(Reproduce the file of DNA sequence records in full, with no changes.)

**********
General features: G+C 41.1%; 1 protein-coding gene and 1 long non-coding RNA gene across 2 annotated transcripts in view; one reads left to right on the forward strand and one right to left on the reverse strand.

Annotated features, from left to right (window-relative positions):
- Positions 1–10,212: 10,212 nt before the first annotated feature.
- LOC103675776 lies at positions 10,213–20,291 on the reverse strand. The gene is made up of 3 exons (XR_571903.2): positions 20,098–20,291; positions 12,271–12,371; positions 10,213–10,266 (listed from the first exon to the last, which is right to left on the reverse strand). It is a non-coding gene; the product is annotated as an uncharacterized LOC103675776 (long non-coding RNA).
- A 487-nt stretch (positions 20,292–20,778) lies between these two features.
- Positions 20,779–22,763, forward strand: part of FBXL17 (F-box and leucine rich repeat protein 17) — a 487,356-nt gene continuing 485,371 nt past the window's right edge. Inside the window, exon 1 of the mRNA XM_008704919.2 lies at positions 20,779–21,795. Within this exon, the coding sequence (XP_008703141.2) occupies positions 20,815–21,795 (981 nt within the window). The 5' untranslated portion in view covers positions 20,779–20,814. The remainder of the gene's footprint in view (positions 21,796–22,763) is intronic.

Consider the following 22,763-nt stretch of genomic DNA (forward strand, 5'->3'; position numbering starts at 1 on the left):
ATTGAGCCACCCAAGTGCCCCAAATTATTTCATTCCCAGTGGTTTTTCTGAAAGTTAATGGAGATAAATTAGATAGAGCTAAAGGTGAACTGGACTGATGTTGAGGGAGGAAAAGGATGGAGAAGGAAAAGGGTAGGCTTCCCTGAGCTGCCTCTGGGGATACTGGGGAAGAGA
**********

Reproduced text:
General features: G+C 41.1%; 1 protein-coding gene and 1 long non-coding RNA gene across 2 annotated transcripts in view; one reads left to right on the forward strand and one right to left on the reverse strand.

Annotated features, from left to right (window-relative positions):
- Positions 1–10,212: 10,212 nt before the first annotated feature.
- LOC103675776 lies at positions 10,213–20,291 on the reverse strand. The gene is made up of 3 exons (XR_571903.2): positions 20,098–20,291; positions 12,271–12,371; positions 10,213–10,266 (listed from the first exon to the last, which is right to left on the reverse strand). It is a non-coding gene; the product is annotated as an uncharacterized LOC103675776 (long non-coding RNA).
- A 487-nt stretch (positions 20,292–20,778) lies between these two features.
- Positions 20,779–22,763, forward strand: part of FBXL17 (F-box and leucine rich repeat protein 17) — a 487,356-nt gene continuing 485,371 nt past the window's right edge. Inside the window, exon 1 of the mRNA XM_008704919.2 lies at positions 20,779–21,795. Within this exon, the coding sequence (XP_008703141.2) occupies positions 20,815–21,795 (981 nt within the window). The 5' untranslated portion in view covers positions 20,779–20,814. The remainder of the gene's footprint in view (positions 21,796–22,763) is intronic.

Consider the following 22,763-nt stretch of genomic DNA (forward strand, 5'->3'; position numbering starts at 1 on the left):
ATTGAGCCACCCAAGTGCCCCAAATTATTTCATTCCCAGTGGTTTTTCTGAAAGTTAATGGAGATAAATTAGATAGAGCTAAAGGTGAACTGGACTGATGTTGAGGGAGGAAAAGGATGGAGAAGGAAAAGGGTAGGCTTCCCTGAGCTGCCTCTGGGGATACTGGGGAAGAGA